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Politics of health

By Bob Anikwe
SENATE plans impeachment. Senate asks Nigerians to pray. Senate orders Yar’Adua to do this. Senate…
I went to my bank the other day and met a lady teller complaining about “too much talk” over the President’s ill-health while “people who should know are not hitting the nail on the head”. I was intrigued by this remark. Who are the people that should know, and how do they go about hitting the nail on the head in this matter?

“The issue is quite simple,” she said. “The President is incapacitated, and someone needs to exercise power and get the country moving. Why can’t the National Assembly understand this simple fact and do something about it, instead of talking, talking, and talking?” she asked.

She was right about the talking, talking, talking bit. I started to say something and stopped because she was not interested. She merely hissed and went back to counting money. Perhaps she sensed that I was about to convert her banking hall into another National Assembly of talk.

What I wanted to say to the lady was that the politics of Mr. President’s health is propelled by fear bordering on paranoia. A few weeks back, there was fear that the country was moving to a point where the unthinkable could happen – such as a military takeover. It was in the air of Abuja, thick, heavy, and pregnant. State governors were flitting in and out of the capital.

Added to renewed rumblings in the Niger Delta, and yet another round of blood-letting in Jos, the country appeared primed for violent change. But the military, keeping its ears to the ground, picked up the rumour, and quickly went public to dismiss it.

It was at this point that the politicos came up with a tried and tested strategy to dash hot water on our fearful bodies, and get us jumping up and down in righteous indignation. Now everyone is talking, and skirting the issue that since 23 November 2009, our President took his symbol of office to a hospital bed, and asked the country to wait for him to get well before any further key executive actions and decisions are taken.

If you needed proof of how effective the diversionary national talkshop has become, take a gallery seat at the Senate Chamber where this current national jaw-jaw was launched. Discerning Abuja residents are looking on in amusement as the group of establishment and conservative senators have suddenly found a “radical” voice, while the traditional hotbed of radicalism – the Lower House – looks on askance.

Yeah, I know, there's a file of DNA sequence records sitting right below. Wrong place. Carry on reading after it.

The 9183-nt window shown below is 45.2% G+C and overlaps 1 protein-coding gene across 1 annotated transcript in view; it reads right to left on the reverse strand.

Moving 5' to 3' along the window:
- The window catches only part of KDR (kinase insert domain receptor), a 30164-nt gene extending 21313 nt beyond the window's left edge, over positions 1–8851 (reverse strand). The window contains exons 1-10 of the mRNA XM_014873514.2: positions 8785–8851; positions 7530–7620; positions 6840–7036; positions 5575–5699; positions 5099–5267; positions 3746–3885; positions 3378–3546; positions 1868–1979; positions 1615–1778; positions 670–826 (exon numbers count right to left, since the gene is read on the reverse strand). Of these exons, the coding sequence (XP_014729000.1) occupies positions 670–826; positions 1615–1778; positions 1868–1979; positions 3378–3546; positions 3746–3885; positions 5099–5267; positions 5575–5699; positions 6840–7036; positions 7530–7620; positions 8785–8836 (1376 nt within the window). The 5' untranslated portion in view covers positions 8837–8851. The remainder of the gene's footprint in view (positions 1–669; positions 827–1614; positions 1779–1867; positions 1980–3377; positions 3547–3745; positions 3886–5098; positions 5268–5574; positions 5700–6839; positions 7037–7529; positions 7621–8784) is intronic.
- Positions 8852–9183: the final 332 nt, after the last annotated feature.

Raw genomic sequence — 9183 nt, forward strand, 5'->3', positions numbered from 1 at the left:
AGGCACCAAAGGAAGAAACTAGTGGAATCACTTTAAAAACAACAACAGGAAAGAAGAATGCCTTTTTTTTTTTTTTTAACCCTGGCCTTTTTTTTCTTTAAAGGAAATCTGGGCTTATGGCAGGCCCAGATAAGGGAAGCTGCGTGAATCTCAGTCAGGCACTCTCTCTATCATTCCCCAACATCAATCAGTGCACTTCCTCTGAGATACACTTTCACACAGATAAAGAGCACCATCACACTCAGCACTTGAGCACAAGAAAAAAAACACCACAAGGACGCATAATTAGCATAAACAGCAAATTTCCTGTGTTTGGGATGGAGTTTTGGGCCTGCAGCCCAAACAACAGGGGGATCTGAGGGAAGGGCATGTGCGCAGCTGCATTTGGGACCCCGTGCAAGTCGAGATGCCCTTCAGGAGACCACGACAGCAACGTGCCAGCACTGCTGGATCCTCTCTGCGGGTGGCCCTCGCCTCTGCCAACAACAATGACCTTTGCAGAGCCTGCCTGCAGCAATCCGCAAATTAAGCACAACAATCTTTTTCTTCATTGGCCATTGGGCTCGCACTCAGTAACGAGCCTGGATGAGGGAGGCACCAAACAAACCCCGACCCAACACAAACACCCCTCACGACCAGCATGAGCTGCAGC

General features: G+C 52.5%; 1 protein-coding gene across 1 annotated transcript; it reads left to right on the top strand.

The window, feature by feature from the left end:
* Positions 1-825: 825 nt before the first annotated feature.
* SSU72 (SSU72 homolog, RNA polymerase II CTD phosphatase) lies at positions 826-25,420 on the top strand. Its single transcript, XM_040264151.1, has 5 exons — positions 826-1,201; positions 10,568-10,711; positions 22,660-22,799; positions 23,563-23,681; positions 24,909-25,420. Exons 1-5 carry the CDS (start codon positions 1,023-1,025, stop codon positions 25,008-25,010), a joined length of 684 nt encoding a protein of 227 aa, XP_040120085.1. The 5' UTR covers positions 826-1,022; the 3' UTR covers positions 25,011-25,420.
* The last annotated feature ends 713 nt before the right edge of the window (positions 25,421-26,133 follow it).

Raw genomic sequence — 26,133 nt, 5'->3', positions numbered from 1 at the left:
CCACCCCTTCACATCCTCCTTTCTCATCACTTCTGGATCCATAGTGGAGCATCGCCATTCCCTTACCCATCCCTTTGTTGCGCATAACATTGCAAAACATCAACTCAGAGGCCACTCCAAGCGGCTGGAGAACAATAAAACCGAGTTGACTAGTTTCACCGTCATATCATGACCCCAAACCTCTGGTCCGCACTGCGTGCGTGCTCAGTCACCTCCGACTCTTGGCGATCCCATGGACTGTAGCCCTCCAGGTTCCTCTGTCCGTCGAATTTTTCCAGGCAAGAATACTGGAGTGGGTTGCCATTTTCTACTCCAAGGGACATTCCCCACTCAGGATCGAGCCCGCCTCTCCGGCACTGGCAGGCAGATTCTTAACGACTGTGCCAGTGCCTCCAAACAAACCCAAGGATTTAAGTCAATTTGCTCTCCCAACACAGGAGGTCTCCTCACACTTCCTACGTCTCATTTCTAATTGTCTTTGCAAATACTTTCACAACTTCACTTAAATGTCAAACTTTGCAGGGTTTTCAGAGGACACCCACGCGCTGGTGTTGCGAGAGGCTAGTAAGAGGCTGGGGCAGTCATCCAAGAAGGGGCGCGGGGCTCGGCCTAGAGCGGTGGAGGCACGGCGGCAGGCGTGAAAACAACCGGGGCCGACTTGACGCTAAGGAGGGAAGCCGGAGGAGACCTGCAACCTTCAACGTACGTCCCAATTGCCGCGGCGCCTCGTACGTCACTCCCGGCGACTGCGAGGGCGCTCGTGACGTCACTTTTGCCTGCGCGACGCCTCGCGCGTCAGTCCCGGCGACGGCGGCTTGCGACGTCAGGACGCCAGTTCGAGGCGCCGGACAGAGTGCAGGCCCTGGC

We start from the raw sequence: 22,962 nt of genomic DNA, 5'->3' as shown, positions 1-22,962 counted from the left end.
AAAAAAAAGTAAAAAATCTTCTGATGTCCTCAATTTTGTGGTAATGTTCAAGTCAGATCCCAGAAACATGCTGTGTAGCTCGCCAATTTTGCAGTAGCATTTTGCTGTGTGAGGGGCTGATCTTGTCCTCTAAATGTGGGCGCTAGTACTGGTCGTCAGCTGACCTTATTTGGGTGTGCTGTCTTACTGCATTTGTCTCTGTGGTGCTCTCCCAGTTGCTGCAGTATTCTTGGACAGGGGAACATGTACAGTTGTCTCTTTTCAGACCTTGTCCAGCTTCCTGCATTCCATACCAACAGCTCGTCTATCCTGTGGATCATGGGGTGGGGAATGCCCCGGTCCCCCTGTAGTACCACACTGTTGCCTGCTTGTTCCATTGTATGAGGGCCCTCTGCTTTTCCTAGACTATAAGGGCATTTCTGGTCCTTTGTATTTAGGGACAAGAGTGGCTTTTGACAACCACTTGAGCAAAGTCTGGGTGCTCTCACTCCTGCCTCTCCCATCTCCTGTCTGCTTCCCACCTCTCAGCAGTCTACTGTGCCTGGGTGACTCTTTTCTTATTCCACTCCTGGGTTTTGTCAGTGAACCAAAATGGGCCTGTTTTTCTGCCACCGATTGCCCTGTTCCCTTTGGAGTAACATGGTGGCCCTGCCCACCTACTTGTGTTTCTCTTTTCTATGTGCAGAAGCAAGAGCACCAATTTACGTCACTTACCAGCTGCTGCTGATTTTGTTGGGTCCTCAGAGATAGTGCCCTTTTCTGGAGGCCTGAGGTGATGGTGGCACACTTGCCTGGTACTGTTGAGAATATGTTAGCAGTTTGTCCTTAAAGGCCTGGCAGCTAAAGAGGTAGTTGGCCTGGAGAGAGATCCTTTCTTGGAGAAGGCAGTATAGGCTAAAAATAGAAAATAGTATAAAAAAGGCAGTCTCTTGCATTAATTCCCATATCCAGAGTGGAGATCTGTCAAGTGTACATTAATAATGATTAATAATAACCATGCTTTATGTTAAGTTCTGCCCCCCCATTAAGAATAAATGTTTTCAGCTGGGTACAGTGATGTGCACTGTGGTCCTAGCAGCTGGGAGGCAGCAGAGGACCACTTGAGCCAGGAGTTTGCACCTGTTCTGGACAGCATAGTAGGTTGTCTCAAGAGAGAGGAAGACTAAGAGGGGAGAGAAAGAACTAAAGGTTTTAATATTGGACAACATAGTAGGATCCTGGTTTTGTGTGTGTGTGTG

The talkshop has become a calming balm to the fearful souls of government appointees in Abuja, although they are still assailed by two monsters – the Kingibe factor and the Goodluck factor.

The first level fear of political appointees in the Federal Executive Council is the Kingibe factor – a real fear that if one does not show absolute loyalty in words and deeds, one may be shown the door when the big masquerade makes another magical return.

As a result, Nigerians who wanted to bellyache over the President’s absence were quickly shushed, and asked to instead pray and sympathise with a sick man. Although ministers and other appointees – including the elected Vice President – prefaced their public speeches with prayers for the President’s quick recovery, no one could stop the army of political cats from mousing. Public officials continued their prayers during the day while at night, the politicos congregated to plot power succession scenarios.

The second fear is about Yar’Adua’s deputy, the man of good luck. With wild stories circulating about how the President’s health condition was deteriorating, the prospect of Goodluck Jonathan assuming power appeared very bright. To be sure, this fear that Jonathan could succeed Yar’Adua, was fuelled by what began as a joke in bars and other watering holes of Abuja. All through his life, so the story went, Vice President Goodluck Jonathan always succeeded his bosses. Powerbrokers picked up the rumour and did not find it funny.

The fear of Jonathan succeeding his boss became palpable when the President failed to return after a month, leaving important affairs of state unattended to. Among these were the swearing in of the nation’s new Chief Justice (eventually done by his predecessor on 30 December, an unprecedented move), quick response to emergency situations, such as the Jos uprising (the army was eventually deployed by the VP, another worrisome precedent); swearing in of permanent secretaries (yet to be done); high-level intervention when Nigeria was branded a terrorist state to watch by the United States, and the controversial signing into law of the 2009 Supplementary Appropriation Bill (whodunit?).

Since no one knew when to expect the President’s return, it slowly dawned on the powerbrokers that they could not sustain the equivocation and continue to dismiss suggestions that the VP exercises temporary power.


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